Grapes can be a hit or miss when it comes to horses. The sweeter the grape the more likely your horse is to accept this tiny treat.

I prefer to feed seedless grapes because I worry about seeds though I couldn’t find anything that said the seeds were bad for your horse.

5. Apples

Can horses eat apples? Apples are the fruit most commonly given to a horse as a treat. In small quantities both red and green apples can be enjoyed by horses, ponies and even donkeys!

Who hasn’t fed their horses apples? A great way to mix it up is to try different varieties. If you normally feed red apples, try green.

Apples are like the go to staple for most people when it comes to horse treats.

6. Mango

Can horses eat mango? Mangoes make an excellent treat for horses. Care should be taken to remove the pit before feeding to horses. The pit should not be consumed.

Mangoes are another oh so yummy and delicious treat to introduce to your horse.

The big worry with Mangoes is the pit. You want to be sure to remove that before feeding it to your horse.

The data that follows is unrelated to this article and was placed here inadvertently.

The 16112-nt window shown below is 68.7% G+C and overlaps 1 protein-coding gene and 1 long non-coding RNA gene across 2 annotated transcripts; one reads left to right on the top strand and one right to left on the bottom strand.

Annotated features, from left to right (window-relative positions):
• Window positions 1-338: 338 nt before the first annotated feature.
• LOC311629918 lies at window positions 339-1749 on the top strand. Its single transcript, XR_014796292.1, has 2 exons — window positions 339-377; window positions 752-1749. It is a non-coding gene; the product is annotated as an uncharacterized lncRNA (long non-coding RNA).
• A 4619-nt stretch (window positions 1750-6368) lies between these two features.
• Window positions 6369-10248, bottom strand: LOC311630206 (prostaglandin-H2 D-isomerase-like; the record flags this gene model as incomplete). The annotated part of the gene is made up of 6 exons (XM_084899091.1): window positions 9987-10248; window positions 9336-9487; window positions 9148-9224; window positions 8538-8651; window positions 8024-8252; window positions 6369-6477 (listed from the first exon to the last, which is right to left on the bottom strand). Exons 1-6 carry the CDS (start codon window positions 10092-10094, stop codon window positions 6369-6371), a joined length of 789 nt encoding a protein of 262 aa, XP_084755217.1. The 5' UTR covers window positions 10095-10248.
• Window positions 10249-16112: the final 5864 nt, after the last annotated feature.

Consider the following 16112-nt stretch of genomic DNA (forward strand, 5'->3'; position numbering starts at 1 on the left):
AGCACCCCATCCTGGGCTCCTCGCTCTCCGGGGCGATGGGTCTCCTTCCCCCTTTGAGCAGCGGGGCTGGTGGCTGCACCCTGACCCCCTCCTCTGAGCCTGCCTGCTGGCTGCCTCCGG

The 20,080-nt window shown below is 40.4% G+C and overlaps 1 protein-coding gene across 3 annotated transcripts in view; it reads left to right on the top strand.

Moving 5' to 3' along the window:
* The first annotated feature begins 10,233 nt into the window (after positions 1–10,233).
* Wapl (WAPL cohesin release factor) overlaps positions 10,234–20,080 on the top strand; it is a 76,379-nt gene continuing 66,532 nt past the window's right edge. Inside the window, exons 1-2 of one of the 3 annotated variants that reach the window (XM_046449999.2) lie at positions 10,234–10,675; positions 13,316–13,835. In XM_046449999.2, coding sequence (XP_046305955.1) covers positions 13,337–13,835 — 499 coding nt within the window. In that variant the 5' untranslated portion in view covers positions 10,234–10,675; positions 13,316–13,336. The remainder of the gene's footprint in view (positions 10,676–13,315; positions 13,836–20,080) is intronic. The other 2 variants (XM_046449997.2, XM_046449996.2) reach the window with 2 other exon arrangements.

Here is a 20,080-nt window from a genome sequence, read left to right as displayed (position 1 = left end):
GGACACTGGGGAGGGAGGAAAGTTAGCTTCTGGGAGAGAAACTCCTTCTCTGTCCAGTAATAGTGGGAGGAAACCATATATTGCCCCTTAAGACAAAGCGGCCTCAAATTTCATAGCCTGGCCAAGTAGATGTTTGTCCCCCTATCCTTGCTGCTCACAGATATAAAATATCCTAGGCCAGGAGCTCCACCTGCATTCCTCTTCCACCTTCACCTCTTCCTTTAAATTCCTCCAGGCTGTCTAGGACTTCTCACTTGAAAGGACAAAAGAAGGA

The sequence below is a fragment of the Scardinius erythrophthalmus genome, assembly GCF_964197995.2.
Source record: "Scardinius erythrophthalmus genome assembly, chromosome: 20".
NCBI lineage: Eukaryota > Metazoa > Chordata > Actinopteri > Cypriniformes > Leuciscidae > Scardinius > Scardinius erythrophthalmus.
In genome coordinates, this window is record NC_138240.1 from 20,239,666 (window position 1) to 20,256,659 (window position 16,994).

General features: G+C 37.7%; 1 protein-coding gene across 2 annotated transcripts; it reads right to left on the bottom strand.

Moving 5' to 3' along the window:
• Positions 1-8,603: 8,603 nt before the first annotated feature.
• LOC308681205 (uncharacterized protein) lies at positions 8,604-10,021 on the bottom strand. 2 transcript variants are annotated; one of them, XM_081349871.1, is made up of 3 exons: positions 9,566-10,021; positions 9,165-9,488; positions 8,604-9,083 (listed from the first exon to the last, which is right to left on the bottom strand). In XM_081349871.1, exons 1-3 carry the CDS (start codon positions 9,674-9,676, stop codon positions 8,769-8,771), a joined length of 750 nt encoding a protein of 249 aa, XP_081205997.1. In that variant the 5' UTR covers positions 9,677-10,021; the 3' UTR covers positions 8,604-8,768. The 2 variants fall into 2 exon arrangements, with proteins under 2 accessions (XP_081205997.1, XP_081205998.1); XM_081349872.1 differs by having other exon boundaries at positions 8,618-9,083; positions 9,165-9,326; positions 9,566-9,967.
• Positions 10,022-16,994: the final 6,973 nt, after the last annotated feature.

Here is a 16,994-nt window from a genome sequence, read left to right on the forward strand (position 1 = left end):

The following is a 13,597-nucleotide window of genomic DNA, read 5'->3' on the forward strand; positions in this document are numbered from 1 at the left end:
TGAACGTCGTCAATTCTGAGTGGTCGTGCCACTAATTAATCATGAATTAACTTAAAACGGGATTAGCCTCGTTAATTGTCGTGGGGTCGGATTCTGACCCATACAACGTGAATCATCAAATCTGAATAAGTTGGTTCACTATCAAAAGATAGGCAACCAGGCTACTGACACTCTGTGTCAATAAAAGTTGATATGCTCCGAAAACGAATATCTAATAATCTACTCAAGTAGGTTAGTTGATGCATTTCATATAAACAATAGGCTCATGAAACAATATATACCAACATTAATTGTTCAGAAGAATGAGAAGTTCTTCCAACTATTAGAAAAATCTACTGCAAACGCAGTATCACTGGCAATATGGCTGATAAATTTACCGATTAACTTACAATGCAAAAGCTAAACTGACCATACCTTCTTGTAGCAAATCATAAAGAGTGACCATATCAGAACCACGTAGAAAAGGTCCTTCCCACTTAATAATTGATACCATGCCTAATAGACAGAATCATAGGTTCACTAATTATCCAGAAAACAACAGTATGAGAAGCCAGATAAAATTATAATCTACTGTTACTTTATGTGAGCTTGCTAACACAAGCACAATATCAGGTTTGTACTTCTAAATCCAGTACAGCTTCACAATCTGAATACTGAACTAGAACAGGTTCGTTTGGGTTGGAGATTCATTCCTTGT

To prepare mango for your horse, I recommend peeling the mango and then slicing the fruit into chunks.

mango

7. Celery

Can horses eat celery? Celery is an awesome vitamin and moisture rich food that is a great addition to your horses treat bucket. Horses can safely eat both the celery stalk and celery leaves.

Try slicing the celery into small hand held sections during your horse’s next training routine.

Are the kids coming out to see the horses? Instead of giving them a traditional carrot, show them how much horses love celery. Who knows, maybe that will encourage them to try it too!

8. Pumpkin

One fall vegetable that everyone sees around is pumpkins. They can even go on deep discount right after halloween.

Can horses eat pumpkin? Pumpkin makes a great horse treat. Horses can eat the skin and the flesh but seeds should be removed before feeding.

One thing to be cautious of is that most of the time you shouldn’t feed your carved pumpkins. As the pumpkin sits out it can begin to mold. When feeding horses pumpkin, fresh is best. Don’t forget to remove the stem!

pumpkin

9. Strawberries

Can horses eat strawberries? Strawberries are an awesome sweet treat that most horses quickly learn to love. They are safe for horses to eat in moderate quantity.

When they are in season they can be great to take to the barn for you and your horse to snack on.

10. Raisins

Can horses eat raisins? Raisins are safe for horses to eat. While they can be fed raw, horses really enjoy them when baked into oatmeal cookies.

We covered grapes above and raisins are just the dried version of that. Best of all they usually keep better!